Novel Carbonaceous Nanostructures

Novel Carbonaceous Nanostructures


Xuchuan Jiang, The University of New South Wales, Sydney, NSW, Australia, and colleagues have developed a facile and efficient hydrothermal method for the direct synthesis of both carbonaceous silver (Ag@C core–shell) nanocables and carbonaceous nanotubes under mild conditions (<180 °C). The carbonaceous tubes were formed by removal of the silver cores via an etching process under temperature control (60–140 °C) without any additional etchant(s).

The team found that cetyltrimethylammonium bromide (CTAB) plays multiple roles in the formation of Ag@C nanocables and carbonaceous nanotubes including: (i) a shape controller for metallic Ag wires and Ag@C cables, (ii) a source of Br ions to form insoluble AgBr and then Ag crystals, (iii) an etching agent of silver cores to form carbonaceous tubes, and (iv) an inducer to fill silver particles into the carbonaceous tubes to form core–shell structures.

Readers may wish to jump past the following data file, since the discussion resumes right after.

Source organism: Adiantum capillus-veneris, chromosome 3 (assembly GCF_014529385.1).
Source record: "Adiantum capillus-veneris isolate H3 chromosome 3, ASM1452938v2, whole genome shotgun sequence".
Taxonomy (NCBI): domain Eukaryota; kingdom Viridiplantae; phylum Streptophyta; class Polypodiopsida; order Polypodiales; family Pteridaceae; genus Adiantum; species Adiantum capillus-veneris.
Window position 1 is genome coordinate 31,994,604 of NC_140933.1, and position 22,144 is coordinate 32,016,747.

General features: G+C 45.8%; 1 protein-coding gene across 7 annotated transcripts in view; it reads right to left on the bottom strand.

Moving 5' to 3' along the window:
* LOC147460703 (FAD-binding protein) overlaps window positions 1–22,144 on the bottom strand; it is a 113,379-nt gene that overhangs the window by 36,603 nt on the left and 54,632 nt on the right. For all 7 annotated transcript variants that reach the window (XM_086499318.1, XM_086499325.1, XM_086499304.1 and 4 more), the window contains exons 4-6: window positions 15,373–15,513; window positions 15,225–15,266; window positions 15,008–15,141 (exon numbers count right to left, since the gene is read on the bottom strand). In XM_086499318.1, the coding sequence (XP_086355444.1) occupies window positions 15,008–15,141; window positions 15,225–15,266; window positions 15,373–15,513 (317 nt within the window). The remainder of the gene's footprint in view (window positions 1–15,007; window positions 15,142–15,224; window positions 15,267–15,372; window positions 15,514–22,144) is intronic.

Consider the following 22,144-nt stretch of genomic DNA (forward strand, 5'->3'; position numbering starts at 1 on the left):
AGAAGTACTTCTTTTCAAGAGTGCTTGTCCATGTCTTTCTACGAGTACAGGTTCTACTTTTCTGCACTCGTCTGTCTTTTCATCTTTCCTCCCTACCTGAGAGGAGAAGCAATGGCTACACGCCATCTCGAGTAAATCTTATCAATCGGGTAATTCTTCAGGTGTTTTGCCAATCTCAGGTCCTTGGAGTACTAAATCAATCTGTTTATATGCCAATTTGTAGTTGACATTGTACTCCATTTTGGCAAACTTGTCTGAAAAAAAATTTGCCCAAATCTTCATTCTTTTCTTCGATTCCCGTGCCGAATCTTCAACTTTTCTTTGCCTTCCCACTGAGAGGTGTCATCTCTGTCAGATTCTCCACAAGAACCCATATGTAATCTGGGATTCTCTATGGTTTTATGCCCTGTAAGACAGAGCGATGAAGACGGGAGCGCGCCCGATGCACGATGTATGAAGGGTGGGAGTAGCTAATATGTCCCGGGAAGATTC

In addition, the carbonaceous nanostructures show potential applications in electrochemical catalysis in the oxygen reduction reaction (ORR). By controlling the etching of Ag core within the carbonaceous sheath, it is possible to adjust the Ag nanoparticle size to achieve an optimum ORR activity. Cost is much lower than for the commonly used platinum catalyst.

This simple but effective synthesis of novel carbonaceous nanostructures with various dimensions, e.g., nanocables, yolk–shell nanospheres, and hollow structures, may be used for sensor, electrocatalyst and biomedicine applications.


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